Thursday, 1 March 2012

Ivor Gurney's 'First Time In' and 'the Welsh'

What better way to mark St David's Day than to honour the Welsh regiments which served in the First World War? Siegfried Sassoon, Robert Graves and David Jones all fought in that most poetical of regiments, the Royal Welch Fusiliers, as did the Welsh-language poet Hedd Wyn. We also glimpse Welsh soldiers through Ivor Gurney's writings when he describes his first experience of a front-line trench in early June 1916. Having landed in France, the Gloucesters were immediately marched to the battlezone and, Gurney reports, 'put in trenches with another battalion for instruction'. There, he enjoyed what he described as one of the most notable evenings of his life. 'I have been told that I may say that we are with the Welsh', Gurney informed Marion Scott. 'They sang David of the White Rock, and the Slumber Song... And O their voices! I thank God for the experience.' To Herbert Howells, Gurney wrote that the Welsh were 'absolutely first rate chaps' who 'didn't try to frighten us with noribble [sic] details.' After the War, Gurney commemorated their kindness in one of his most brilliant poems:

First Time In

After the dread tales and red yarns of the Line
Anything might have come to us; but the divine
Afterglow brought us up to a Welsh colony
Hiding in sandbag ditches. Then we were taken in
To low huts candle-lit, shaded close by slitten
Oilsheets, and there but boys gave us kind welcome,
So that we looked out as from the edge of home.
Sang us Welsh things, and changed all former notions
To human hopeful things. And the next day's guns
Nor any Line-pangs ever quite could blot out
That strangely beautiful entry to War's rout;
Candles they gave us, precious and shared over-rations—
Ulysses found little more in his wanderings without doubt.
'David of the White Rock', the 'Slumber Song' so soft, and that
Beautiful tune to which roguish words by Welsh pit boys
Are sung—but never more beautiful than here under the guns' noise.

If anyone knows to which 'Beautiful tune' Gurney refers in the penultimate line, please comment below.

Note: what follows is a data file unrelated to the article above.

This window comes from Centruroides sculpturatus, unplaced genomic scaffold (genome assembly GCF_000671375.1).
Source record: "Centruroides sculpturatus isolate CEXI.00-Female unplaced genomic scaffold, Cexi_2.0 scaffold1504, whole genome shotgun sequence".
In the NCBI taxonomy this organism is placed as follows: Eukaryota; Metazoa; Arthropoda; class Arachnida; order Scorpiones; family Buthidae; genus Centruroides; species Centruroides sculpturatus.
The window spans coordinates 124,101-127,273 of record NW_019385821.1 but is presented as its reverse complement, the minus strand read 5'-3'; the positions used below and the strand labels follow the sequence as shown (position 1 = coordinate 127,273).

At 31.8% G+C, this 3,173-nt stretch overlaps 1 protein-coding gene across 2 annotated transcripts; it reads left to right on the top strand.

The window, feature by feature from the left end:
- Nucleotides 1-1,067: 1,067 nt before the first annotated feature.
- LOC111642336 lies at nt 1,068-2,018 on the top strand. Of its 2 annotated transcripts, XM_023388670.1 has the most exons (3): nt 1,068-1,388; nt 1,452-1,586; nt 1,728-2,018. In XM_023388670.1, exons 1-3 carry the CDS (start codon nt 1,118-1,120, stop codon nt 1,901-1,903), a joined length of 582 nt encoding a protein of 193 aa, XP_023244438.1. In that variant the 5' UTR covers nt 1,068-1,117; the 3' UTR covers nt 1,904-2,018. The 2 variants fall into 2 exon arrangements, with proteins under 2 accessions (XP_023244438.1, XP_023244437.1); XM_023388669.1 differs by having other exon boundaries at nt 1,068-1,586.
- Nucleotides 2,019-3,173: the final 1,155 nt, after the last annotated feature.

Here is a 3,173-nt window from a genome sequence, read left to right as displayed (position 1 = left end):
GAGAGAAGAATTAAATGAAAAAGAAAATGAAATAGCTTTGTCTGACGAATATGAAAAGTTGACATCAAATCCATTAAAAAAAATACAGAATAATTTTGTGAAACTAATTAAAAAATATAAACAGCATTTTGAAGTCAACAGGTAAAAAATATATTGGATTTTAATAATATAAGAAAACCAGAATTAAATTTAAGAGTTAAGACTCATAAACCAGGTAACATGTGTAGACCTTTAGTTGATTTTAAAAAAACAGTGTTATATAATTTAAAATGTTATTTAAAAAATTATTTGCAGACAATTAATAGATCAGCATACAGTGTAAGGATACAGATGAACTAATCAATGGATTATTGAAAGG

1. "Sang us Welsh things, and changed all former notions
    To human hopeful things"

    Why those two "things"? It seems a weak, inexact word used once; twice in two lines is downright odd. What's his aim?

    Not sure what he means by the "slumber song", either.

  2. You're a hard one to please, Sheenagh! But that's the deal with Gurney: there is no poem without brilliance, and no poem without fault. He needed an editor. The 'Slumber Song', I imagine, is 'Suo Gân'.

  3. 'If anyone knows to which 'Beautiful tune' Gurney refers in the penultimate line, please comment below.'
    Cwm Rhondda or Sospan Fach, at a guess, as they seem to be the most common bases for impromptu verses by rugby supporters

  4. Thank you! I'll look them up.

    1. I am not to shure but i think it might be a welsh tradition. you play that song on your death bed hoping that it will be played at their funeral, maybe?

  5. Just a guess on THE SLUMBER SONG.

    Ar Hyd y Nos or All Through The Night?

  6. Ar Hyd y Nos (All Through the Night) is the most likely candidate. The tone of the music and the words fit the setting in which Gurney found himself that evening. He sets the scene with "Afterglow" and, "candles" while his reference to "'Slumber Song', so soft, and that Beautiful tune" all fit the sense of peace and calm that this particular traditional song brings to those who sing it and those who hear it sung. "Hill and vale in slumber sleeping, I my loving vigil keeping All through the night".

  7. Thre are two traditional songs which were often parodied in English - "Llwyn Onn" (The Ashgrove) which had a children's version and a rugby club version,and "Bugeilio'r Gwenyth Gwyn" (Watching the wheat). The Kings Singers recorded an English translation, but there is a comical Welsh parody. My father was in the Somme in July and August 1916 with the Royal Welsh Fusiliers.